Bronchodilator therapy is a medical treatment for opening constricted airways in the lungs caused by asthma, COPD, and other respiratory ailments. Patients inhale a non-steroidal medication that relaxes the airway muscles, improving the flow of air and loosening mucous for discharge. There are both short- and long-acting bronchodilators, depending on whether the breathing problem is sudden and acute or being managed for the duration. Several types of medication have been shown effective in opening narrowed air passages.
Respiratory care is a major focus at Baptist Health. Our physicians, therapists, and other providers stay up-to-date with the latest advances in treating pulmonary conditions and diseases. You’ll receive the best that medicine has to offer, always with a human touch.
Why Would I Receive Bronchodilator Therapy?
Bronchodilators are used to treat complications arising from respiratory conditions such as:
- Allergies or allergic reactions
- Chronic obstructive pulmonary disorder (COPD)
- Any pulmonary disorder linked to difficulties in breathing.
Targeted symptoms include congestion, coughing or hacking, shortness of breath, and an inability to clear mucous from the lungs and air passages.
How Will Bronchodilator Therapy Help My Condition?
The lung’s major air passages are called bronchi. With certain respiratory conditions they are subject to bronchospasms, causing them to narrow and obstruct the normal flow of air in and out of the lungs. Constricted bronchi also limit a person’s ability to cough up and eject nasal drainage from the chest cavity. Bronchodilators widen (or “dilate”) constricted airways, restoring ease of breathing. This aids in mucous removal from the respiratory system, as well.
What Should I Expect from Bronchodilator Therapy?
There are three primary categories of bronchodilator. Each works differently to achieve the same effect – the opening of bronchial passages in the lungs:
- Beta-2 agonists, including formoterol, salbutamol, salmeterol, and vilanterol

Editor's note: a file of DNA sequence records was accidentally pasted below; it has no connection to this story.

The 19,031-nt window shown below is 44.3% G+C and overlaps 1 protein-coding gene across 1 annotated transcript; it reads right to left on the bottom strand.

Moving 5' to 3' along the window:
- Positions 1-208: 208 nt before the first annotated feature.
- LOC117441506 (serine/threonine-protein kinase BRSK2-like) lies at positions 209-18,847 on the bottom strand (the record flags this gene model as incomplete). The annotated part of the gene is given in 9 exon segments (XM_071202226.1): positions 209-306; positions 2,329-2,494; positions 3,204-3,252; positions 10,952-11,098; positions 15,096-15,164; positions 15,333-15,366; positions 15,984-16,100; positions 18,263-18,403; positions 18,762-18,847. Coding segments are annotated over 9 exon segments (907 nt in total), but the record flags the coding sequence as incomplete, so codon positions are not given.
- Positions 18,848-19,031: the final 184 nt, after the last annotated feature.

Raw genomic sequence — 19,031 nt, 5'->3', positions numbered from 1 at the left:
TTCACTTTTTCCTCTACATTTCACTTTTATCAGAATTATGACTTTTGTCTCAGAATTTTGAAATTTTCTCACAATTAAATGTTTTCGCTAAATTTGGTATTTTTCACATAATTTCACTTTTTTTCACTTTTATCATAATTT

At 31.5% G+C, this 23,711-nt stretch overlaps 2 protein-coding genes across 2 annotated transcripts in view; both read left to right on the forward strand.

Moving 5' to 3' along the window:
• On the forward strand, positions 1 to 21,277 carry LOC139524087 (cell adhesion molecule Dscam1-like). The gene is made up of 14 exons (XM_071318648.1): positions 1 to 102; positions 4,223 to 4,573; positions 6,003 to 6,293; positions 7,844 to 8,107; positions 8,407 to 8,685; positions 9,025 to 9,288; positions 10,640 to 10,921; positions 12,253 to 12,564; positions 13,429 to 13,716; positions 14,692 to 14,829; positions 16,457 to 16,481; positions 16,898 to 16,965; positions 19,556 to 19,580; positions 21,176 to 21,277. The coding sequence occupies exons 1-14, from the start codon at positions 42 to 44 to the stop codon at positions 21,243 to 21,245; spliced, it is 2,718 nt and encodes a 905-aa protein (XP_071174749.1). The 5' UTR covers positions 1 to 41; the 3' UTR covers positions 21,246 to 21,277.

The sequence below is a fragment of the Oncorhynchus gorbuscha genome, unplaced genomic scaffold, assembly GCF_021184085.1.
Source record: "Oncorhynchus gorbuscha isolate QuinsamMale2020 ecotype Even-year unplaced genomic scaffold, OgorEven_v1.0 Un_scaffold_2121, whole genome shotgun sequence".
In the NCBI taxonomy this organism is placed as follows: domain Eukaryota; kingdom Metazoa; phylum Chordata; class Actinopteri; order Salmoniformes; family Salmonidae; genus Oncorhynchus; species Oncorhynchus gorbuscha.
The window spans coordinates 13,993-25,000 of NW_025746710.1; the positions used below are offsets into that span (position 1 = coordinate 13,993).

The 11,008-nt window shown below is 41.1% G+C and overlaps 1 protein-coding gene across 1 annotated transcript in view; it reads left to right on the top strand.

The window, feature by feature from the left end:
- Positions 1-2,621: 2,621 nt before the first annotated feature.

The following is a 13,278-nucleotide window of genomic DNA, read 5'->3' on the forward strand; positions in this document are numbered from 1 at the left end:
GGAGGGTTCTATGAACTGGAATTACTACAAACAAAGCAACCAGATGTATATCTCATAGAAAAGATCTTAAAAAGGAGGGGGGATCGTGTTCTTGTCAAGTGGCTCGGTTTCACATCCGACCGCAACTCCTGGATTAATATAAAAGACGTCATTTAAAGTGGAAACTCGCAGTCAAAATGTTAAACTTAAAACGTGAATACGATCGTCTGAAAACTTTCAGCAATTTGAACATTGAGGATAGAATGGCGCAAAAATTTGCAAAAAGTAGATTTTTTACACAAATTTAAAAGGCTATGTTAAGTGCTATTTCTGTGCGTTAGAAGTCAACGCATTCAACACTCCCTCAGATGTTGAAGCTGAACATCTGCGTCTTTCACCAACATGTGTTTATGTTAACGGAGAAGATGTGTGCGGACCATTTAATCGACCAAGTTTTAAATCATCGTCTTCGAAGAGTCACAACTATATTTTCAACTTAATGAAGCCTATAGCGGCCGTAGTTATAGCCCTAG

- Anticholinergics, including aclidinium, glycopyrronium, ipratropium, and tiotropium
- Xanthine derivatives, chiefly theophylline.
Anticholinergics and beta-2 agonists come in short- and long-acting versions. Theophylline is exclusively available in a long-acting form.
Bronchodilators are administered by means of inhalers, which are usually small handheld devices for breathing medicine directly into the mouth and air passages. Different types of inhalers include:
- Metered dose inhalers
- Dry powder inhalers
- Soft mist inhalers.
Another delivery system for bronchodilators is a nebulizer, which converts a liquid version of the medicine into an aerosol, to be breathed in through a mouthpiece. A few bronchodilators are also available in tablet or syrup form.
What Are the Possible Side Effects?
Bronchodilators have been linked to various side effects. These are partly dependent on dosage size and the type of medicine involved, but, in general, they include:
- Dry mouth
- Tremors or cramps
- Stomach upset and vomiting
- Rapid heart rate
- Loss of potassium, a macromineral that is essential to nutritional health.
On occasion, bronchodilators have opposite the intended effect, causing rather than reversing the constriction of air passages.
What Is My Prognosis with Bronchodilator Therapy?
Bronchodilator therapy is an important tool in the management of certain pulmonary conditions, including asthma, COPD, and bronchitis. Different forms of the medication can help control sudden-onset respiratory attacks or reduce the long-term incidence of chronic symptoms. Bronchodilators won’t cure these conditions, but they make coping with them easier.
When It Comes to Respiratory Health, We’re a Breath of Fresh Air
If you’re dealing with a respiratory ailment or condition, see your Baptist Health physician. He or she will be able to assess your condition and determine which medical treatments, if any, are most appropriate for you.
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